“OMG, I got a phone interview!”
“Oh, no. I have a phone interview…”
If that was your reaction to scoring a phone interview, then we totally get it. Phone interviews can be nerve-wracking, in part because there is so much that can potentially get lost in translation. Did the interviewer seem satisfied with your answers? Did they smile at your joke, or did you just come across as a total jerk? It can be really difficult to tell one way or the other when you’re missing important nonverbal cues such as body language, facial expressions, and hand gestures.
Despite their anxiety-inducing nature, phone interviews aren’t all bad. After all, you get to have the interview in the comfort of your own home. Plus, you can have useful materials in front of you and jot down notes (or just doodle nervously — we won’t judge). But more importantly, scoring a phone interview means that you’re one step closer to landing an internship or getting your dream job!
The secret to crushing the call and impressing your hiring manager? Preparation — and lots of it. Below, we’ll briefly explain the purpose of phone interviews before diving into the best ways to prepare for the call.
The Purpose of Phone Interviews
It’s no secret that people under the age of 35 tend to dislike talking on the phone. So, why do some employers and colleges insist on conducting phone interviews?
It mostly comes down to convenience and necessity. Some employers may end up having far more qualified applicants than they can realistically interview. To narrow down their pool of applicants, they’ll use phone interviews to identify the top finalists.
During a phone interview, most employers have the following objectives:
- To confirm the applicant’s interest in the position.
- To make sure that you have the required skills they need.
- To assess cultural fit.
- To get a better idea of your expectations, especially on salary and benefits.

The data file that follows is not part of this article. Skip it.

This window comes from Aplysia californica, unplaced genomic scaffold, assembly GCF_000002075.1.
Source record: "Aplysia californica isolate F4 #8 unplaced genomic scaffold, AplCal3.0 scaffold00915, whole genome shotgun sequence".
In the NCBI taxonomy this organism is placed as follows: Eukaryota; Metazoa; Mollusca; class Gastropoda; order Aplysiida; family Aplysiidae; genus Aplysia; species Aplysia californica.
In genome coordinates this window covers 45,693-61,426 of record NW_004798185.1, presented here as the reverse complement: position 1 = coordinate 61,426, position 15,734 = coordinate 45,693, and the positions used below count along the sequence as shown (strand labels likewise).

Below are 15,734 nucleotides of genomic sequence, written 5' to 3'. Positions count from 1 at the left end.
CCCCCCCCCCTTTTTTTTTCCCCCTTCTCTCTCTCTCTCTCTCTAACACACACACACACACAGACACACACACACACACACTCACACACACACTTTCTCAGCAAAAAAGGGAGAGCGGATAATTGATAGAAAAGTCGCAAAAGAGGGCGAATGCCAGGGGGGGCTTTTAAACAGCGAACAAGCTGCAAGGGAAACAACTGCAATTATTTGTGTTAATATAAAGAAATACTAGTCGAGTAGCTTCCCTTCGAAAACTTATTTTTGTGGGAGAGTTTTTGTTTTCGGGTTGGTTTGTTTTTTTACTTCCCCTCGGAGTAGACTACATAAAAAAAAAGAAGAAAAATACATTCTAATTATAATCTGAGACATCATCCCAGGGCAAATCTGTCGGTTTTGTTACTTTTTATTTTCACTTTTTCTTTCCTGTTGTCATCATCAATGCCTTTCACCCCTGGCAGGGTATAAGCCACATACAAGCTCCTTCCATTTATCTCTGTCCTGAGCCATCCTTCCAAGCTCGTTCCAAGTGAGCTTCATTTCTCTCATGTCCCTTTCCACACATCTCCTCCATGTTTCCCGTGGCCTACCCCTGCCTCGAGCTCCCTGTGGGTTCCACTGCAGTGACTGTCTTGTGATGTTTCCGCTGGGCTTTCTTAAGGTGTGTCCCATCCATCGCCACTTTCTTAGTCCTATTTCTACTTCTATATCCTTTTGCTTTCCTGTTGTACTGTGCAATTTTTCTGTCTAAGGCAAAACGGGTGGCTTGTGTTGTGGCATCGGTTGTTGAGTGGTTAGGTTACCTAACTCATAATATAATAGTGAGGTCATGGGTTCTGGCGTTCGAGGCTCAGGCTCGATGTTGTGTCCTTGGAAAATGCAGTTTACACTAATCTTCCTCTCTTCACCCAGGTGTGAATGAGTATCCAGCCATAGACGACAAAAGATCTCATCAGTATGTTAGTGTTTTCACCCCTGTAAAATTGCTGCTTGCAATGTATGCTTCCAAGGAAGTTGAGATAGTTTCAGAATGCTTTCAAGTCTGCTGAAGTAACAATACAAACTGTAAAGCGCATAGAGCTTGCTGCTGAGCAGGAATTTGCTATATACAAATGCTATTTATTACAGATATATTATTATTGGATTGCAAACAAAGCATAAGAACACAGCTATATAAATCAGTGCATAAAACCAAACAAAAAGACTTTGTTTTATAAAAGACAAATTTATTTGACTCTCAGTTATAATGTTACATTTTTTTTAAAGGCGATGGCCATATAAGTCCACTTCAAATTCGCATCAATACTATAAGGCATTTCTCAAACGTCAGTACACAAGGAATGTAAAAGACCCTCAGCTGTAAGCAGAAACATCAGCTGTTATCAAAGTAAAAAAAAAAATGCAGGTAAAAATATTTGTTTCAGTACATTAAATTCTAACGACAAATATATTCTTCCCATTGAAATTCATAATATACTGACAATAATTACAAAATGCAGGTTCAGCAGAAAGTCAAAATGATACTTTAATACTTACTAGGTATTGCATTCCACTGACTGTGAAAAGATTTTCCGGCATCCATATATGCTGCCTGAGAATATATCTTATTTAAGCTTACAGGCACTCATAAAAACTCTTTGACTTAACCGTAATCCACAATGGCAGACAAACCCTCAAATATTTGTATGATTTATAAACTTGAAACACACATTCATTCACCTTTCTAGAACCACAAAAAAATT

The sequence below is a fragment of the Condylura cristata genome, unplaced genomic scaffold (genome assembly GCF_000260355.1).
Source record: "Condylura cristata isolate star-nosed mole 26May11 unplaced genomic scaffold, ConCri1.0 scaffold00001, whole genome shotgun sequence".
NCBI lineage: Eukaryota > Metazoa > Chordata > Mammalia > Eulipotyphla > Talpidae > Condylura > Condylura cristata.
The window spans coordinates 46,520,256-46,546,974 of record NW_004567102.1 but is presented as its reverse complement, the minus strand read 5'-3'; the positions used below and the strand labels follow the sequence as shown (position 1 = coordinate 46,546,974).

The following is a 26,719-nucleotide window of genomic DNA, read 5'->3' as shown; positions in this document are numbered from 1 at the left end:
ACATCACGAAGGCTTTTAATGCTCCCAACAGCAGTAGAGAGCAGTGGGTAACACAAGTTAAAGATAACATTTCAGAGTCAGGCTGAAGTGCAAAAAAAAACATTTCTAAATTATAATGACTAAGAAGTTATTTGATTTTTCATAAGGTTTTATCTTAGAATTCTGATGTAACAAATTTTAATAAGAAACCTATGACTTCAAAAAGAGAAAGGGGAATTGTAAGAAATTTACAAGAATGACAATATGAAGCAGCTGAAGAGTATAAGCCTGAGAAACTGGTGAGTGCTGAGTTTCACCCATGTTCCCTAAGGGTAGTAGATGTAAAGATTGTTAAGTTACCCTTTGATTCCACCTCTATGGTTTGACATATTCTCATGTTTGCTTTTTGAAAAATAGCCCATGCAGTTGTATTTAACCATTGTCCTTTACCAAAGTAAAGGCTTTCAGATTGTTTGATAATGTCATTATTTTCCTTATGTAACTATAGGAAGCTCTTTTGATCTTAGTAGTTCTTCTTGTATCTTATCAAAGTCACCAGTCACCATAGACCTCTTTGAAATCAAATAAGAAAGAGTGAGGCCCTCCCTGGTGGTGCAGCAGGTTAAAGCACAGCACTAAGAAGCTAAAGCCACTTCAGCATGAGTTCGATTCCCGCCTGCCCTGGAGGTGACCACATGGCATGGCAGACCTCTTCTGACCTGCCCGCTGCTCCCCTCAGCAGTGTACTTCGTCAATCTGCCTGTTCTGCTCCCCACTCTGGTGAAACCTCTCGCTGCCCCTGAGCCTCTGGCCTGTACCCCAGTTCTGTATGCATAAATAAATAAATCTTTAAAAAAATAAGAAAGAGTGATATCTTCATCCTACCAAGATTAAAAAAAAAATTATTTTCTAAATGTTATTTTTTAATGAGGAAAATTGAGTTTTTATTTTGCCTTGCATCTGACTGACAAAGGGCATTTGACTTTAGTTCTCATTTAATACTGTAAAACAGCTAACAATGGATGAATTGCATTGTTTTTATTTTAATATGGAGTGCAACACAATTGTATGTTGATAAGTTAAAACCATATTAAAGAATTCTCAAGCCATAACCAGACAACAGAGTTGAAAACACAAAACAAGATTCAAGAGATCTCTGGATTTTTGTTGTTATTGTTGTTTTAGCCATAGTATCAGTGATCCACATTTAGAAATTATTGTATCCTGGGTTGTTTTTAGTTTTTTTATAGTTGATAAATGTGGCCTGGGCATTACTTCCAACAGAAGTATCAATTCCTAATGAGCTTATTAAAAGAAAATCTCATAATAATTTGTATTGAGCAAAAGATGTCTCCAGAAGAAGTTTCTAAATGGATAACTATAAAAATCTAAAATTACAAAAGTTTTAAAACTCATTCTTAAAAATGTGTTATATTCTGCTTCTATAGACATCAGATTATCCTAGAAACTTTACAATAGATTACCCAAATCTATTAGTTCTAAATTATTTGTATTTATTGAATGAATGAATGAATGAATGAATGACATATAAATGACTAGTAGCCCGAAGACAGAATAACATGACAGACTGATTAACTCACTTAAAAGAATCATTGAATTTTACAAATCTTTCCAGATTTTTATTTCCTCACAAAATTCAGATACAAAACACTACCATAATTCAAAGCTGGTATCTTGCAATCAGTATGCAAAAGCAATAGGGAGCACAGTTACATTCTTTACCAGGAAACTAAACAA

In college admissions, phone interviews are typically conducted by college representatives and former students. These interviews are slightly lower stakes in that your phone interview likely won’t make or break your chances of admission. Still, you should come into the interview with an idea of what college interview questions will be asked and how you want to answer them.
The main objectives of a college interview include:
- To get to know the applicant a little better, beyond their test scores and grades.
- To confirm the applicant’s interest in the college.
- To discuss the student’s educational and career goals.
- To answer questions about the college.
How to Prepare for a Phone Interview
Whether you’re trying to launch a career, land an internship, or get into your dream school, first impressions are everything. To get an offer letter, you’ll need to dazzle the interviewer and showcase yourself in the right light.
Before you hop on the phone, check out these pre-interview tips to make sure that you’re prepared and ready to impress.
1. Confirm the Details
You’ve just scheduled your phone interview. Woohoo! Before you forget all the details, start drafting an email to confirm your interview.
Confirming a phone interview through email is always a good idea because it ensures that everyone is on the same page with the time and the date. It also makes you look professional and shows that you respect the interviewer’s time.
Before the phone interview, you should know the following information:
- When the interviewer will be calling you (be sure to pay attention to the time zone!)
- Who will be calling you and what position they have
- The number the interviewer will be calling from
- The number they can reach you at
- Additional contact information in case the call drops
If any of this information wasn’t made clear in the initial call or email, don’t be afraid to ask the hiring team to spell it out for you.
2. Do Your Homework